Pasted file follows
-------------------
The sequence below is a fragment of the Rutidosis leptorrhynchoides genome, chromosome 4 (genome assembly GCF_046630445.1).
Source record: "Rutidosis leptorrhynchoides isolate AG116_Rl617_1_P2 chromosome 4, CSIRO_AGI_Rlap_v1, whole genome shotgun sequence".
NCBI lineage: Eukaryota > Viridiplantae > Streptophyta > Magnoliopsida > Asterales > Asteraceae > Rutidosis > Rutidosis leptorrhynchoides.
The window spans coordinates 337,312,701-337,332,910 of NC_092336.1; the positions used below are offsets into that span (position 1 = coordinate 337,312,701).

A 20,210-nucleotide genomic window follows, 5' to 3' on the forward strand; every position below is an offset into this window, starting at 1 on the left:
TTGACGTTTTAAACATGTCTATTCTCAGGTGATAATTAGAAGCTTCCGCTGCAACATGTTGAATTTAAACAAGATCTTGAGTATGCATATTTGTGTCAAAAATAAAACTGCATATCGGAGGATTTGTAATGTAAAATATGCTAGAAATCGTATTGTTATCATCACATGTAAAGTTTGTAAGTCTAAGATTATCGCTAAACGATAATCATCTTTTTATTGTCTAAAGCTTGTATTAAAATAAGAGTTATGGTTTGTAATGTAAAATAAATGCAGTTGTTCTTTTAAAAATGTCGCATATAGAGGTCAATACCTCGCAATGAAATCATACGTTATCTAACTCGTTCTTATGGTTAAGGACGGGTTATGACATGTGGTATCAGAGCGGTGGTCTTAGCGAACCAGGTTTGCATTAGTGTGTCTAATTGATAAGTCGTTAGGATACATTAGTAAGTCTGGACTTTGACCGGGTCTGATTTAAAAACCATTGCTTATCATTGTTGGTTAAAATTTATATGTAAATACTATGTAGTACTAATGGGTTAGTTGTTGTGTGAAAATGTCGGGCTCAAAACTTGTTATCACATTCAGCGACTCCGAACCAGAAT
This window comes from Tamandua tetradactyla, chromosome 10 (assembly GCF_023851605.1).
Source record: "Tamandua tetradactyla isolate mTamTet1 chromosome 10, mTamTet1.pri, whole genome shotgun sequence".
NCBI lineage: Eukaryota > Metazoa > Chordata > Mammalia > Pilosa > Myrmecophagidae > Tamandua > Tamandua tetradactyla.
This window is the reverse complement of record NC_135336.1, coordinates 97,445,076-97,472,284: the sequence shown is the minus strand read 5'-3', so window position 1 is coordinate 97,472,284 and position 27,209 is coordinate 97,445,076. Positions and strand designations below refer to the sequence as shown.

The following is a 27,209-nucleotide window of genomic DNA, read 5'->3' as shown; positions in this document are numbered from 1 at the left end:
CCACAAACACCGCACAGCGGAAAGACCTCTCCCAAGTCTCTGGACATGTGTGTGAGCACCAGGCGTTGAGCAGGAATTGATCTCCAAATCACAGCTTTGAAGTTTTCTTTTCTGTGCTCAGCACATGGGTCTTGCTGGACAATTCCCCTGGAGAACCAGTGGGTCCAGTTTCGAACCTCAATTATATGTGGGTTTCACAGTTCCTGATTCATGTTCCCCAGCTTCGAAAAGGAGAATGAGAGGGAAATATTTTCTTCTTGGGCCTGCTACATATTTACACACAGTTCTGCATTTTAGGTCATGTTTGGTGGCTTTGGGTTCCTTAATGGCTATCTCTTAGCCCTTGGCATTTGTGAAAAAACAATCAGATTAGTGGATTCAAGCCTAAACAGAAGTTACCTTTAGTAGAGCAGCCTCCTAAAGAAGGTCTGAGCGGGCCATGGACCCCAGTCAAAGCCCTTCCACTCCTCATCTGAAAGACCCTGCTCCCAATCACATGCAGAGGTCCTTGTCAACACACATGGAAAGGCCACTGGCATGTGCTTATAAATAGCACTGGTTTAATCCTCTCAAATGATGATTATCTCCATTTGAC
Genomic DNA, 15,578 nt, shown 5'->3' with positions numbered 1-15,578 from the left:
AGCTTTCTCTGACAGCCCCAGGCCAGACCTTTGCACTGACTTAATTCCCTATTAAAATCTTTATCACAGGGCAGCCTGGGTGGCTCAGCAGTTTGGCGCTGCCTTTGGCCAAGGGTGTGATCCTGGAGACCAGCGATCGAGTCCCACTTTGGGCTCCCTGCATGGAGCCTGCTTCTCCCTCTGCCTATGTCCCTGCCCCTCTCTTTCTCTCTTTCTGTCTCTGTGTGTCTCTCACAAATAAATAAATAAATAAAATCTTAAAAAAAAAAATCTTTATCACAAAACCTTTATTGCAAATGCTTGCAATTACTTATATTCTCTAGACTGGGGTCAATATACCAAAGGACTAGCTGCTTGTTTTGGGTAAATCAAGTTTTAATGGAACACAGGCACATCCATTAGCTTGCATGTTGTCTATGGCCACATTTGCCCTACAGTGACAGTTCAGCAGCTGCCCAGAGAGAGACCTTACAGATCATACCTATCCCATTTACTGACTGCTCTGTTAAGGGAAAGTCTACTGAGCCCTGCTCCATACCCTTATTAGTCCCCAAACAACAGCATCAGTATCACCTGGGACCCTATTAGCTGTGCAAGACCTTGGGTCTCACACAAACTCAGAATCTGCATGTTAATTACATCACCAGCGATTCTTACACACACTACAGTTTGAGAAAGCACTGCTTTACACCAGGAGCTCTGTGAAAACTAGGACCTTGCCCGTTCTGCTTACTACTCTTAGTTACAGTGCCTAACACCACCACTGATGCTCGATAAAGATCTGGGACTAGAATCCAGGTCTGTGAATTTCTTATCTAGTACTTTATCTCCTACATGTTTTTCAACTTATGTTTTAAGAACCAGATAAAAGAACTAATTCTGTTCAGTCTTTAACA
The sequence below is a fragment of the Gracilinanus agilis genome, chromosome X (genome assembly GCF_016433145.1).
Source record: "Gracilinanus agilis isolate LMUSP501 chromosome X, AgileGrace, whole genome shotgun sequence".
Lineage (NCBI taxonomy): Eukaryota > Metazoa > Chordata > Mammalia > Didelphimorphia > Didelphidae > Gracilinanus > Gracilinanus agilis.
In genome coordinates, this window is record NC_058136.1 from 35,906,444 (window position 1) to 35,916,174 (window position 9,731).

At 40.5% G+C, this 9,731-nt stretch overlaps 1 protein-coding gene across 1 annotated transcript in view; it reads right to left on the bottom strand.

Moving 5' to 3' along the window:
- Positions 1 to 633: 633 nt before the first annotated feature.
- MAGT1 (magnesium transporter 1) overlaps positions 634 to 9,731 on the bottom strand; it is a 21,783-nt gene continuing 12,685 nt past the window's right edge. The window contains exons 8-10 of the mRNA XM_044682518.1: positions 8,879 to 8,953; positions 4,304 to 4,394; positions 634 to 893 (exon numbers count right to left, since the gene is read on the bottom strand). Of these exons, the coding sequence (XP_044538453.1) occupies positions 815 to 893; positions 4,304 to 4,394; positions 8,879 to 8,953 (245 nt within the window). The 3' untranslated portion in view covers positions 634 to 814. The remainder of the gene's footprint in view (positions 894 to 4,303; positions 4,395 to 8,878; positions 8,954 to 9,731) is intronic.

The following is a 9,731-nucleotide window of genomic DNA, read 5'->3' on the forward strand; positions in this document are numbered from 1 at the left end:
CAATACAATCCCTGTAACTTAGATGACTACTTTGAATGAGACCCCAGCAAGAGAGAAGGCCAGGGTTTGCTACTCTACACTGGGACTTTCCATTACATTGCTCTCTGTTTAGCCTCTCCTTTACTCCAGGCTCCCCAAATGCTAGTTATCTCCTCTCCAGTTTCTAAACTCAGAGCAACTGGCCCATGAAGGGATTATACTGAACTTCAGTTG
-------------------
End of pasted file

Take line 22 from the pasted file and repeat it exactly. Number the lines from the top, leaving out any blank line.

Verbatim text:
- MAGT1 (magnesium transporter 1) overlaps positions 634 to 9,731 on the bottom strand; it is a 21,783-nt gene continuing 12,685 nt past the window's right edge. The window contains exons 8-10 of the mRNA XM_044682518.1: positions 8,879 to 8,953; positions 4,304 to 4,394; positions 634 to 893 (exon numbers count right to left, since the gene is read on the bottom strand). Of these exons, the coding sequence (XP_044538453.1) occupies positions 815 to 893; positions 4,304 to 4,394; positions 8,879 to 8,953 (245 nt within the window). The 3' untranslated portion in view covers positions 634 to 814. The remainder of the gene's footprint in view (positions 894 to 4,303; positions 4,395 to 8,878; positions 8,954 to 9,731) is intronic.